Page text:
An untraced coronavirus outbreak in a Chinese city near the Russian border and a spate of new cases in Wuhan has prompted fears of a fresh wave of infections in China.
On Sunday, Chinese authorities reclassified Shulan, a city near the Russian and North Korean borders, as high risk, after a cluster of cases connected to a woman with no known history of travel or exposure to the virus.
It came just a week after China designated all regions in the country as low or medium risk.
Chinese authorities have sealed off the north-eastern city of Shulan, home to about 700,000 people, after an outbreak of coronavirus, imposing measures similar to those used in Wuhan.
All villages and residential compounds in the city were closed off, and only one person from each household allowed out for two hours every second day for essentials.
The development came as Beijing signalled it could ease some border restrictions as it prepares for the start on Thursday of its signature political event, the Communist party’s delayed annual congress, also known as the “two sessions”.
Last week, the city was reclassified as high risk after a cluster of cases emerged connected to a woman with no known history of travel or exposure to the virus. In response, authorities ordered the temporary closure of public places, schools and public transport.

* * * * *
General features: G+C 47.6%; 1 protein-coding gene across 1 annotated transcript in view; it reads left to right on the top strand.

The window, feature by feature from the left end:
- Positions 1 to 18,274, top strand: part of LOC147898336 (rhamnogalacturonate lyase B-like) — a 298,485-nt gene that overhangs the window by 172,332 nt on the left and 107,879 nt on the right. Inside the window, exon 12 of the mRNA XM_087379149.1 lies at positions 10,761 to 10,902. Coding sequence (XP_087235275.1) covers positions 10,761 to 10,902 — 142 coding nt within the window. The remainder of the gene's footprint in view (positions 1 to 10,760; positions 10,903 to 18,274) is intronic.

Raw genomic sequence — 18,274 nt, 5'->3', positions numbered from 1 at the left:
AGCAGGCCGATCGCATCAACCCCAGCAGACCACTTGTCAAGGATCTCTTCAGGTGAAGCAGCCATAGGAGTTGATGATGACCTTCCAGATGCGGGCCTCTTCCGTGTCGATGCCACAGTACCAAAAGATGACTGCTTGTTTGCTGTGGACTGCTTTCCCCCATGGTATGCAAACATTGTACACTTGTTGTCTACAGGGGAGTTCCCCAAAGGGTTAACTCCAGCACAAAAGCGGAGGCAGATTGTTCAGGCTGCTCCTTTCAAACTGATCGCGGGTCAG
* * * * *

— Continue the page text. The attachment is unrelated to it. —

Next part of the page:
On Monday however these restrictions were increased further, with China Daily referring to the city as “the latest pandemic hotspot in the country”. It said hundreds of people were under medical quarantine, and that life might not go back to normal for weeks.
On Tuesday, another nearby city introduced protective measures.
Jilin province authorities said that due to the “severe circumstances” of the epidemic in the areas surrounding the city of Jiaohe, public transport inside the city and between the city and neighbouring counties would be stopped until further notice.
The north-east of the country, which borders Russia and North Korea, has emerged as an area of serious concern, as cases appear to have been brought in from across the border, and then begun to spread locally.